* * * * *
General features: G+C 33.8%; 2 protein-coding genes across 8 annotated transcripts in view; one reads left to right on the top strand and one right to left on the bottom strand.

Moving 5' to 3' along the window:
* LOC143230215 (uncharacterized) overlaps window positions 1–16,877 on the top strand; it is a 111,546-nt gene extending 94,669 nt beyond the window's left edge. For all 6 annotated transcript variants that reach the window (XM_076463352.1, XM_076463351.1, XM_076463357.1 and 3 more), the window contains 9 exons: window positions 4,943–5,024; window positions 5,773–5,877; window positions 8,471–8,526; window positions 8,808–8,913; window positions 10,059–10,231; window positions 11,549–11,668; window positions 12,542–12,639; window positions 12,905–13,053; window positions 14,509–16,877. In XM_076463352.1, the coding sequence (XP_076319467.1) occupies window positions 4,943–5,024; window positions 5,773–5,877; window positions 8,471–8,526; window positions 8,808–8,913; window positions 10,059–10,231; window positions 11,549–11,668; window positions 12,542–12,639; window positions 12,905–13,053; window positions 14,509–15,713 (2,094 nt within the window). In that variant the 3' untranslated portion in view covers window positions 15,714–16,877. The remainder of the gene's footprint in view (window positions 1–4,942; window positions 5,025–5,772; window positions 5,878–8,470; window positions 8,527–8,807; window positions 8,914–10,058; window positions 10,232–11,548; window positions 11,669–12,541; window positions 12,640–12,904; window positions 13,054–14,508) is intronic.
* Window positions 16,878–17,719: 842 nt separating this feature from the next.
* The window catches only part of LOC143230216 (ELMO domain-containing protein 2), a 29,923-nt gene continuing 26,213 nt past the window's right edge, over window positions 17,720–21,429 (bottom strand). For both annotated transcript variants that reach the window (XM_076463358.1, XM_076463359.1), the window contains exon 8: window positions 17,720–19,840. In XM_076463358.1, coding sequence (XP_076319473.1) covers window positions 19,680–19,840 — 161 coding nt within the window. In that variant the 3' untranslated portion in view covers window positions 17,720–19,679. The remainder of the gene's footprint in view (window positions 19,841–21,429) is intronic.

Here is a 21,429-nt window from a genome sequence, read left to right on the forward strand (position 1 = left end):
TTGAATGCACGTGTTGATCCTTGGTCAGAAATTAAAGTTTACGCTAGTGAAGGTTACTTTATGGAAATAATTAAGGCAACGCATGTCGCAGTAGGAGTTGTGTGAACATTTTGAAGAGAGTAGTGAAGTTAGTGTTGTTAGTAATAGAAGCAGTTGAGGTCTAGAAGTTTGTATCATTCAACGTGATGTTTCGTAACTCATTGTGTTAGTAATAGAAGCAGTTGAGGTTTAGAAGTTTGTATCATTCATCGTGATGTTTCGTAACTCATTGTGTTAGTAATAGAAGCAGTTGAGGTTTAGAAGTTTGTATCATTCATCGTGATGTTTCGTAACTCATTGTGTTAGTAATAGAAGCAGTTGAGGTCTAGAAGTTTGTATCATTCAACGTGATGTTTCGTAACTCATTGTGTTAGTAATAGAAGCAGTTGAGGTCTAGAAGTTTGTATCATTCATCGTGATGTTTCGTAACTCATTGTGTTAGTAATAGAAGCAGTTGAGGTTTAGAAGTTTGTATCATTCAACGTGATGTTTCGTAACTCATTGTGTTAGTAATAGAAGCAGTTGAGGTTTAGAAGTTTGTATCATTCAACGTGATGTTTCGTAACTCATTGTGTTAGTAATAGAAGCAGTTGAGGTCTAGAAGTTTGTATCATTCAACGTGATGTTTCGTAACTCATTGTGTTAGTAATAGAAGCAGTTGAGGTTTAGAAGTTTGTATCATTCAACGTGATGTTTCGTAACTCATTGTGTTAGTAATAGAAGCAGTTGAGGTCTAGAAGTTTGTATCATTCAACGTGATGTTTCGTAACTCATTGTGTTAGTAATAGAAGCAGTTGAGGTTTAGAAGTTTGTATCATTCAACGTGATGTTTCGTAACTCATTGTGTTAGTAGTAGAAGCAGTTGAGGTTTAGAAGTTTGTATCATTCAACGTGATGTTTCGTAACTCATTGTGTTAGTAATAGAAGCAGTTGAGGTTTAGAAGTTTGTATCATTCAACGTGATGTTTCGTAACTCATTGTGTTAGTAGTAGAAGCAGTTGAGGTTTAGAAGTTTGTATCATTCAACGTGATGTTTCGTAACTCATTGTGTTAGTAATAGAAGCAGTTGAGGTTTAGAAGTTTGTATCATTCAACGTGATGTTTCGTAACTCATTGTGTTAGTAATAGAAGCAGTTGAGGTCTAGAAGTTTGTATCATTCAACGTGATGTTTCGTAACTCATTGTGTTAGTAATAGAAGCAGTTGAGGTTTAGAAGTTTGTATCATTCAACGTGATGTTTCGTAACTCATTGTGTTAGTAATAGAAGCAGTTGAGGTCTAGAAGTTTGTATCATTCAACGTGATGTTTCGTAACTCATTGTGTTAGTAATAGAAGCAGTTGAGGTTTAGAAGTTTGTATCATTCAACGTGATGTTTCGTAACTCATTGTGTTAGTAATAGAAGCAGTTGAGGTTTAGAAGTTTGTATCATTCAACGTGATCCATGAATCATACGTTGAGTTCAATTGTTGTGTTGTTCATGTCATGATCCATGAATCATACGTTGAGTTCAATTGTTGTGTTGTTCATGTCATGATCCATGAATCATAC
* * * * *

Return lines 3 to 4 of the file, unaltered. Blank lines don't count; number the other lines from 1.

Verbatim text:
* LOC143230215 (uncharacterized) overlaps window positions 1–16,877 on the top strand; it is a 111,546-nt gene extending 94,669 nt beyond the window's left edge. For all 6 annotated transcript variants that reach the window (XM_076463352.1, XM_076463351.1, XM_076463357.1 and 3 more), the window contains 9 exons: window positions 4,943–5,024; window positions 5,773–5,877; window positions 8,471–8,526; window positions 8,808–8,913; window positions 10,059–10,231; window positions 11,549–11,668; window positions 12,542–12,639; window positions 12,905–13,053; window positions 14,509–16,877. In XM_076463352.1, the coding sequence (XP_076319467.1) occupies window positions 4,943–5,024; window positions 5,773–5,877; window positions 8,471–8,526; window positions 8,808–8,913; window positions 10,059–10,231; window positions 11,549–11,668; window positions 12,542–12,639; window positions 12,905–13,053; window positions 14,509–15,713 (2,094 nt within the window). In that variant the 3' untranslated portion in view covers window positions 15,714–16,877. The remainder of the gene's footprint in view (window positions 1–4,942; window positions 5,025–5,772; window positions 5,878–8,470; window positions 8,527–8,807; window positions 8,914–10,058; window positions 10,232–11,548; window positions 11,669–12,541; window positions 12,640–12,904; window positions 13,054–14,508) is intronic.
* Window positions 16,878–17,719: 842 nt separating this feature from the next.